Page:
In The Wake Of Overvaluation Hype, Startups Now Pessimistic About Raising Money


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In The Wake Of Overvaluation Hype, Startups Now Pessimistic About Raising Money


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A surprising new survey of startup companies found that the vast majority of owners believe that it is going to be harder to conduct fundraising in the next few months. The news comes as many startup companies have been determined to be overvalued because of their associated hype and potential rather than their actual performance.

According to the survey, 95% of the owners of startups at the seed stage believe that it will either become harder or remain just as difficult for their companies to raise more money in the near future.

One of the conductors of the survey Josh Kopelman said, “Some of these findings showed more of a lack of optimism, or more pessimism is a better way of saying it, than we'd been expecting.”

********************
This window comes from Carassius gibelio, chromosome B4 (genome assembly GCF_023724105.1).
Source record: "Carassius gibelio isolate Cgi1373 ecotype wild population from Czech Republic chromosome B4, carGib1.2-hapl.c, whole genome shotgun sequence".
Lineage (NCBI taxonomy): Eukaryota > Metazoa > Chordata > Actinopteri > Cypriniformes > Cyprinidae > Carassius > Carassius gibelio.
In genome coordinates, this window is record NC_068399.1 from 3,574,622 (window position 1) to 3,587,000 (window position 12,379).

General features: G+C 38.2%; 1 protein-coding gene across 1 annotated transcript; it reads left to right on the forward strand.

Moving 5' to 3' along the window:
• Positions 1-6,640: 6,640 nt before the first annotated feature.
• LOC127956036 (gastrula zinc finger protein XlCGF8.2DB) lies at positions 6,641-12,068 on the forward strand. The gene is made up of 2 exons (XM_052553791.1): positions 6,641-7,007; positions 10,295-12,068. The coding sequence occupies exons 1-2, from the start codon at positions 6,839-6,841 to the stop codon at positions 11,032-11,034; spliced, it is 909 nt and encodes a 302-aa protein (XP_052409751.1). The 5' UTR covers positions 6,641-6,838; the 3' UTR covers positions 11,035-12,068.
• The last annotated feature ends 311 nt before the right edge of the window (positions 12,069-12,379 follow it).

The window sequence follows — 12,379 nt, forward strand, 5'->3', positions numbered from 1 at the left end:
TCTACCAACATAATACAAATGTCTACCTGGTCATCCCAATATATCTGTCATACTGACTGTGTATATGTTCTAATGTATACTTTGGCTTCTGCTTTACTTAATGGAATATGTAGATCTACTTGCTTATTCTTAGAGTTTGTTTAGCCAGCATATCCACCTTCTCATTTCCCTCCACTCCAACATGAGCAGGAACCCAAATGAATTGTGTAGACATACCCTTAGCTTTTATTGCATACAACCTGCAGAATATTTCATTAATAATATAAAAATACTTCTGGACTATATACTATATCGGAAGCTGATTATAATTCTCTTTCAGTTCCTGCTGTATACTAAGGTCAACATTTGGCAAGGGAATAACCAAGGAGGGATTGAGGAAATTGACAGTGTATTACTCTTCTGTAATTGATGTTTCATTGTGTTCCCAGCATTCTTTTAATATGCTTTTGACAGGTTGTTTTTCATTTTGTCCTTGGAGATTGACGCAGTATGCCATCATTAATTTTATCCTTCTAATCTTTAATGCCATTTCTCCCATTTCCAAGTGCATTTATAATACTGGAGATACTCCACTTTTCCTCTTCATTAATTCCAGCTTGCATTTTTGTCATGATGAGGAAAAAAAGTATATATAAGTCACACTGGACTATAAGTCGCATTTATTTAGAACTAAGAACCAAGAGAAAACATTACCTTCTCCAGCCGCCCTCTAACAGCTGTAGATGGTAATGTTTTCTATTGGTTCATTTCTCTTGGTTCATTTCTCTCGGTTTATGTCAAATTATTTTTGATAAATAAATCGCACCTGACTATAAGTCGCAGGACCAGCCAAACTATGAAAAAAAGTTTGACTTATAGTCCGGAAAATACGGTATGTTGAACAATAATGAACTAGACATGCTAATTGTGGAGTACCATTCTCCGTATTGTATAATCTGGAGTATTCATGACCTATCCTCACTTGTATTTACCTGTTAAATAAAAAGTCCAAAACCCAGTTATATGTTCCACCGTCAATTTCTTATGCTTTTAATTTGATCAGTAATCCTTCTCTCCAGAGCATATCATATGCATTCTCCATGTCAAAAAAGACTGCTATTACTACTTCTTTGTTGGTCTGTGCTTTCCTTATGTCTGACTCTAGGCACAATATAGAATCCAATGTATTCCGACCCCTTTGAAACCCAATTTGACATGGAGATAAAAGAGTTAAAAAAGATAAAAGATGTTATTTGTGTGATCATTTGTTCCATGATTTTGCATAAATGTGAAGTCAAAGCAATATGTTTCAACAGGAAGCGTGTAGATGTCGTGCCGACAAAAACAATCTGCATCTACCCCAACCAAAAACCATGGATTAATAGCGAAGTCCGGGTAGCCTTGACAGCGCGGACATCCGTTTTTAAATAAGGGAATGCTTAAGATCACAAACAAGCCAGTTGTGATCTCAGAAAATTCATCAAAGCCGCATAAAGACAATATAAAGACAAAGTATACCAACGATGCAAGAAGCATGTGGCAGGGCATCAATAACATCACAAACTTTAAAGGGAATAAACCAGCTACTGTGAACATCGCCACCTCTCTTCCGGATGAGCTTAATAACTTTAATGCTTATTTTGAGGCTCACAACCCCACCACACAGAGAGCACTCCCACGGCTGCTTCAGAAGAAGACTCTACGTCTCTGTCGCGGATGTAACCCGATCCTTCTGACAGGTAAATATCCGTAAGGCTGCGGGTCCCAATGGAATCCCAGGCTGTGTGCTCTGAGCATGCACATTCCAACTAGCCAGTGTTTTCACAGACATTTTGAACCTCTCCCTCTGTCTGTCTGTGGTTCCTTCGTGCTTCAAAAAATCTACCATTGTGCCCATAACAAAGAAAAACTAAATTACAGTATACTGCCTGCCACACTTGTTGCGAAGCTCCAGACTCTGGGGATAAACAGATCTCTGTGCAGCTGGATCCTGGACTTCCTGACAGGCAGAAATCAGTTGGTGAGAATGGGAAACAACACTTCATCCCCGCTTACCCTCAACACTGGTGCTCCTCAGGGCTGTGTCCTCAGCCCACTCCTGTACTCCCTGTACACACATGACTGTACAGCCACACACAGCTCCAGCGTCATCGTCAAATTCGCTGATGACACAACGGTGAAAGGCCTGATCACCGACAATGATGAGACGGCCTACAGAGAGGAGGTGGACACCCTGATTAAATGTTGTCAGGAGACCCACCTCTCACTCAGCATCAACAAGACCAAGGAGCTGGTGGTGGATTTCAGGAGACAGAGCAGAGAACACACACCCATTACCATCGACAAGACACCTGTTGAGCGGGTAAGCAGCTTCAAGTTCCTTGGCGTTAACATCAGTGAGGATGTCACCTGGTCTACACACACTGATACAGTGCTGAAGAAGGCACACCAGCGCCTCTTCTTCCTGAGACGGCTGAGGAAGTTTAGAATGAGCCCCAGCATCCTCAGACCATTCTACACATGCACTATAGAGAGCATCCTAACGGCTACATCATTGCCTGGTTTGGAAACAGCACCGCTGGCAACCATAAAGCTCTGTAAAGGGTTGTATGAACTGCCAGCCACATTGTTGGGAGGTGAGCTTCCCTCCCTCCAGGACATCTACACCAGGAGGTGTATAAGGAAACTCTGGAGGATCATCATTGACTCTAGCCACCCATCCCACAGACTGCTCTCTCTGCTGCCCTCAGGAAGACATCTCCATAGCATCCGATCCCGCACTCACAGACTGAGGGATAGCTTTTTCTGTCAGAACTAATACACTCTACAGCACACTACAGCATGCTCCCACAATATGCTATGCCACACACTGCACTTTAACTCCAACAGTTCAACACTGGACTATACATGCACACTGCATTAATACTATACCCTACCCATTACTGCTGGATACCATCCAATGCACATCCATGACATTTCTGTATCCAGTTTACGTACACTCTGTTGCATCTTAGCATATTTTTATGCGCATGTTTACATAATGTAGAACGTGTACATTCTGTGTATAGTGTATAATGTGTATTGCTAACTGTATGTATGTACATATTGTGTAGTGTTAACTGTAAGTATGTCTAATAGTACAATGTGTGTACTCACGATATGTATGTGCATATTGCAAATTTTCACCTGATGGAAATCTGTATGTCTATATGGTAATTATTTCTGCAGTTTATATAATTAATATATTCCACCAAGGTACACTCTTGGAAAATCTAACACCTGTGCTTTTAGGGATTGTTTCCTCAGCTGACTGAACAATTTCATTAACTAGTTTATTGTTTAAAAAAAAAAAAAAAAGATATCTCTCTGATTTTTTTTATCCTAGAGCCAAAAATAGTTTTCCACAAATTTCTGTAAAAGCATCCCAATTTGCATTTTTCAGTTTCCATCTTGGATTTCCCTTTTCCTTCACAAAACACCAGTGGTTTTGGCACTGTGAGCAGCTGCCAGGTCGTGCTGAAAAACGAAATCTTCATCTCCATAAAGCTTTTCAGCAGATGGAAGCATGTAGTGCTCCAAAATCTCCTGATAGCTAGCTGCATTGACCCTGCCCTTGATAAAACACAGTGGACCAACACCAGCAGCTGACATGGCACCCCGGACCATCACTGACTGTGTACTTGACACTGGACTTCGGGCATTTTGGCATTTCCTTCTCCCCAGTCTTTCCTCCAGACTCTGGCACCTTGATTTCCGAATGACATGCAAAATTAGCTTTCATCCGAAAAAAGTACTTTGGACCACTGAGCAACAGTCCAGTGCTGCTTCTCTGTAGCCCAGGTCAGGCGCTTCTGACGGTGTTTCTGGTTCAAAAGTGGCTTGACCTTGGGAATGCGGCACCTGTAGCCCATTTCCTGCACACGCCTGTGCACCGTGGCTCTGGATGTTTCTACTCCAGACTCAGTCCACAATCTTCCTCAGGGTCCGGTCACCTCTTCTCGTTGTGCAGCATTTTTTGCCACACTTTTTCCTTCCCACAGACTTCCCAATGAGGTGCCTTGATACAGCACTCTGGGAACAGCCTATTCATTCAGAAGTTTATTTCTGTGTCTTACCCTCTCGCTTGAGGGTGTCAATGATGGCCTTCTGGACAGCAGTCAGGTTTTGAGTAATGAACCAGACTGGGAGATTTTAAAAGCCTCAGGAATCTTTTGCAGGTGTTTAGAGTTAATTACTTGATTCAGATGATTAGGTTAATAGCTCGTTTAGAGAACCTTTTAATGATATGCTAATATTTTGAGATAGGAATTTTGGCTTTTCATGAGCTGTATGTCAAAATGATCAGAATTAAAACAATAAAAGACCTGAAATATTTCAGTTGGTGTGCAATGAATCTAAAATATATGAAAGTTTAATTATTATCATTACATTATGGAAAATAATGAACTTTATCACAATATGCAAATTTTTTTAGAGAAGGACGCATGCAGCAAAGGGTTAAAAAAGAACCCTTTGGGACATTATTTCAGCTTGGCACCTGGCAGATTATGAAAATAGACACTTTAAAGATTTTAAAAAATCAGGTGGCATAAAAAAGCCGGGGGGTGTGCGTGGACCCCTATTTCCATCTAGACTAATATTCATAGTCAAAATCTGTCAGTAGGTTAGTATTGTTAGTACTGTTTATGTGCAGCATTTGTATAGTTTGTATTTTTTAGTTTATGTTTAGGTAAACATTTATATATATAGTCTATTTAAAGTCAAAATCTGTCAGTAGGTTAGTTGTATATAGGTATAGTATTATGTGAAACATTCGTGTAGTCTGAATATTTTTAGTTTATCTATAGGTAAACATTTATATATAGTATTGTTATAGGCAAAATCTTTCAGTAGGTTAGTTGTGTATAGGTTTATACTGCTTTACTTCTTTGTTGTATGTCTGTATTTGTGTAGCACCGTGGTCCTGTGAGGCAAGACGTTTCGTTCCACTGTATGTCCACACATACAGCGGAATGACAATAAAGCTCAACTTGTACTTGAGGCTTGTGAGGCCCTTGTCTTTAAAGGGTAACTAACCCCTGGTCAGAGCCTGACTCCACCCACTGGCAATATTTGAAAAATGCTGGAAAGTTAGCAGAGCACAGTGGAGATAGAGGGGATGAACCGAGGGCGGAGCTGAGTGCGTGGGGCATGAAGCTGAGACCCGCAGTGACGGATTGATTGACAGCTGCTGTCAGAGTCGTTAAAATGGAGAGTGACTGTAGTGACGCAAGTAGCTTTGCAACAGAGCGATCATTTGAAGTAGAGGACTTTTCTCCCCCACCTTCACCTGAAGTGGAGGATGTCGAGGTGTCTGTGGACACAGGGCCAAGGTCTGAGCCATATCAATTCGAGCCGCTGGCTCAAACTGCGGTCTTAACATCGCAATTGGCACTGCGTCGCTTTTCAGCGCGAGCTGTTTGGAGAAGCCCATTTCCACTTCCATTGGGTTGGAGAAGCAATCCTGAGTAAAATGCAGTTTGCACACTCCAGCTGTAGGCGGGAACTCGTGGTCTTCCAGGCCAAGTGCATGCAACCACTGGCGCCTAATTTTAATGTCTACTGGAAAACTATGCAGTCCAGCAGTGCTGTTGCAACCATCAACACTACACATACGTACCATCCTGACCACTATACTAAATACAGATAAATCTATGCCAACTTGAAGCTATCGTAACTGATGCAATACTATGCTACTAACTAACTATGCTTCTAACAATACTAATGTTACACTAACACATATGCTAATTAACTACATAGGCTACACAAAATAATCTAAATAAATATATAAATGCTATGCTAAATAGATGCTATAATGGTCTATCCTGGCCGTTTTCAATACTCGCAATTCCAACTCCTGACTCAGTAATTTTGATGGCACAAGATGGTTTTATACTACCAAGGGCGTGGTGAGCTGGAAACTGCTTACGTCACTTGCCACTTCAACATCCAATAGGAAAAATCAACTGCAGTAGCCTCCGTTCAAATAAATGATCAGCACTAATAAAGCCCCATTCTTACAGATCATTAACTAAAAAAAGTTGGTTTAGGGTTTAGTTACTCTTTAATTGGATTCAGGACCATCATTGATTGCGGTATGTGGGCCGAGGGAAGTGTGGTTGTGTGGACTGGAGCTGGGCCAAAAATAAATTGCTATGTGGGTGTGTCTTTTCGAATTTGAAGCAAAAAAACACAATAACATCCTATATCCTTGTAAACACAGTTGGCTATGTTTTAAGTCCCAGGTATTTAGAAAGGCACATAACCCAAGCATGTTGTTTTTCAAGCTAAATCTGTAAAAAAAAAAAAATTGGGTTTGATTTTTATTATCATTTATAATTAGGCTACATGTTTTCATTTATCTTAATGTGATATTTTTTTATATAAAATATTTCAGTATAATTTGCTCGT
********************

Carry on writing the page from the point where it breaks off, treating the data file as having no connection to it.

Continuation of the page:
Additionally, more than seven out of ten respondents said that the “startup bubble” burst, making things incredibly challenging for the young companies. Meanwhile, a mere 1% of late-stage startup founders believe that raising money will soon get easier.

Kopelman added, “When you only see one percent of late stage founders thinking it’s going to be easier, that’s a pretty extreme measure on the pessimism scale and that’s surprising. More than seven out of 10 thought we were in a bubble."

However, the findings do not indicate that startups are actually having a difficult time raising capital. A total of 68% of startup founders stated that they completed their last round of fundraising in less than three months.

Furthermore, the number one worry of startups right now is hiring the right people. Other highly prominent concerns included ensuring proper revenue and achieving company growth. The concern of raising money only ranked as the fifth most pressing concern.

The lack of optimism towards raising money is likely because of the widespread belief that startups will soon be more heavily scrutinized. After the overvaluations of many startups such as Square and Uber, people are somewhat more reluctant to put money into the young companies.

In the near future, a fundraising project that would currently take three months to complete might take four months instead. Of course, this is all speculation at this point, and it might never come to fruition.

Still, it’s just another sign that startup companies could come crashing down in a big way.

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